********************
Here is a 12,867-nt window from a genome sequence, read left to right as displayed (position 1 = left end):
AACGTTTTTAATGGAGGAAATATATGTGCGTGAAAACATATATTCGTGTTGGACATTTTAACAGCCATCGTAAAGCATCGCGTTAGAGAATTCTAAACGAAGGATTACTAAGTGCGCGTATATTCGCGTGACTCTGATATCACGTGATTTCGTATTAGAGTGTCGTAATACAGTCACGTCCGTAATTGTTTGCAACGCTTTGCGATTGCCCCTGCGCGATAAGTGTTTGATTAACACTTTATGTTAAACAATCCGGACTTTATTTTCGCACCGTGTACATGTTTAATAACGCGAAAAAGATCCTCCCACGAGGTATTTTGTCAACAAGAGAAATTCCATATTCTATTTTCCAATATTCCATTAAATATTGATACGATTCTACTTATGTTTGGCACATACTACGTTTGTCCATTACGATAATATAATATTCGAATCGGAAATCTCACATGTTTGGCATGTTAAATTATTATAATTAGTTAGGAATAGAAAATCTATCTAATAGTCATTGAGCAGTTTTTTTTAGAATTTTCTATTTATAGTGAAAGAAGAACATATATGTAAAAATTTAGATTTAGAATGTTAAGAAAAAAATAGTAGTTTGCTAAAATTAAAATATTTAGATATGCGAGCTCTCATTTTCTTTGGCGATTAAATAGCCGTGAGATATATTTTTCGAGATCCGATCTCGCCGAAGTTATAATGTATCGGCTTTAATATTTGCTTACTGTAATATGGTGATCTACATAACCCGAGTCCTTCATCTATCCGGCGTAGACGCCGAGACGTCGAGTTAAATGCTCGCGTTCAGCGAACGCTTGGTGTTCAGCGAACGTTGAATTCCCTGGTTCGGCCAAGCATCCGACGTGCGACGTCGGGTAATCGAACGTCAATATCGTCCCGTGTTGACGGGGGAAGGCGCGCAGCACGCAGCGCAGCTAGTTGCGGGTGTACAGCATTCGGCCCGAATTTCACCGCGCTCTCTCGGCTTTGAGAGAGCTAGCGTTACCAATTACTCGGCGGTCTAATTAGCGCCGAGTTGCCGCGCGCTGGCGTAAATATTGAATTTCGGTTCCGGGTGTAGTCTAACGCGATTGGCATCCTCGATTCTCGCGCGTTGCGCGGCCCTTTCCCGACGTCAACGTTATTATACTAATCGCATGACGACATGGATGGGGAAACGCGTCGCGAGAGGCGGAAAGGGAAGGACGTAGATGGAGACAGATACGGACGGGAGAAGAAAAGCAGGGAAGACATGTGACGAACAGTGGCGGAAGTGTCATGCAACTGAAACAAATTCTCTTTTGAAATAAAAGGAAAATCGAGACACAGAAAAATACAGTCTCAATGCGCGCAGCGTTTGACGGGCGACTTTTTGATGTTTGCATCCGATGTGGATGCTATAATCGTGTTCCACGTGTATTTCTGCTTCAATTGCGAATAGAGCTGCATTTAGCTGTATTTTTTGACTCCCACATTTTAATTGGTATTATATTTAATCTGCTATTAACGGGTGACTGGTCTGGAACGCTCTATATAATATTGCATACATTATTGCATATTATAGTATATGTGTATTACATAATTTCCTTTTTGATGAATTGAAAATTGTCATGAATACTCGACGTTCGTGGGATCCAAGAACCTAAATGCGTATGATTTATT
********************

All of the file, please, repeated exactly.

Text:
Here is a 12,867-nt window from a genome sequence, read left to right as displayed (position 1 = left end):
AACGTTTTTAATGGAGGAAATATATGTGCGTGAAAACATATATTCGTGTTGGACATTTTAACAGCCATCGTAAAGCATCGCGTTAGAGAATTCTAAACGAAGGATTACTAAGTGCGCGTATATTCGCGTGACTCTGATATCACGTGATTTCGTATTAGAGTGTCGTAATACAGTCACGTCCGTAATTGTTTGCAACGCTTTGCGATTGCCCCTGCGCGATAAGTGTTTGATTAACACTTTATGTTAAACAATCCGGACTTTATTTTCGCACCGTGTACATGTTTAATAACGCGAAAAAGATCCTCCCACGAGGTATTTTGTCAACAAGAGAAATTCCATATTCTATTTTCCAATATTCCATTAAATATTGATACGATTCTACTTATGTTTGGCACATACTACGTTTGTCCATTACGATAATATAATATTCGAATCGGAAATCTCACATGTTTGGCATGTTAAATTATTATAATTAGTTAGGAATAGAAAATCTATCTAATAGTCATTGAGCAGTTTTTTTTAGAATTTTCTATTTATAGTGAAAGAAGAACATATATGTAAAAATTTAGATTTAGAATGTTAAGAAAAAAATAGTAGTTTGCTAAAATTAAAATATTTAGATATGCGAGCTCTCATTTTCTTTGGCGATTAAATAGCCGTGAGATATATTTTTCGAGATCCGATCTCGCCGAAGTTATAATGTATCGGCTTTAATATTTGCTTACTGTAATATGGTGATCTACATAACCCGAGTCCTTCATCTATCCGGCGTAGACGCCGAGACGTCGAGTTAAATGCTCGCGTTCAGCGAACGCTTGGTGTTCAGCGAACGTTGAATTCCCTGGTTCGGCCAAGCATCCGACGTGCGACGTCGGGTAATCGAACGTCAATATCGTCCCGTGTTGACGGGGGAAGGCGCGCAGCACGCAGCGCAGCTAGTTGCGGGTGTACAGCATTCGGCCCGAATTTCACCGCGCTCTCTCGGCTTTGAGAGAGCTAGCGTTACCAATTACTCGGCGGTCTAATTAGCGCCGAGTTGCCGCGCGCTGGCGTAAATATTGAATTTCGGTTCCGGGTGTAGTCTAACGCGATTGGCATCCTCGATTCTCGCGCGTTGCGCGGCCCTTTCCCGACGTCAACGTTATTATACTAATCGCATGACGACATGGATGGGGAAACGCGTCGCGAGAGGCGGAAAGGGAAGGACGTAGATGGAGACAGATACGGACGGGAGAAGAAAAGCAGGGAAGACATGTGACGAACAGTGGCGGAAGTGTCATGCAACTGAAACAAATTCTCTTTTGAAATAAAAGGAAAATCGAGACACAGAAAAATACAGTCTCAATGCGCGCAGCGTTTGACGGGCGACTTTTTGATGTTTGCATCCGATGTGGATGCTATAATCGTGTTCCACGTGTATTTCTGCTTCAATTGCGAATAGAGCTGCATTTAGCTGTATTTTTTGACTCCCACATTTTAATTGGTATTATATTTAATCTGCTATTAACGGGTGACTGGTCTGGAACGCTCTATATAATATTGCATACATTATTGCATATTATAGTATATGTGTATTACATAATTTCCTTTTTGATGAATTGAAAATTGTCATGAATACTCGACGTTCGTGGGATCCAAGAACCTAAATGCGTATGATTTATT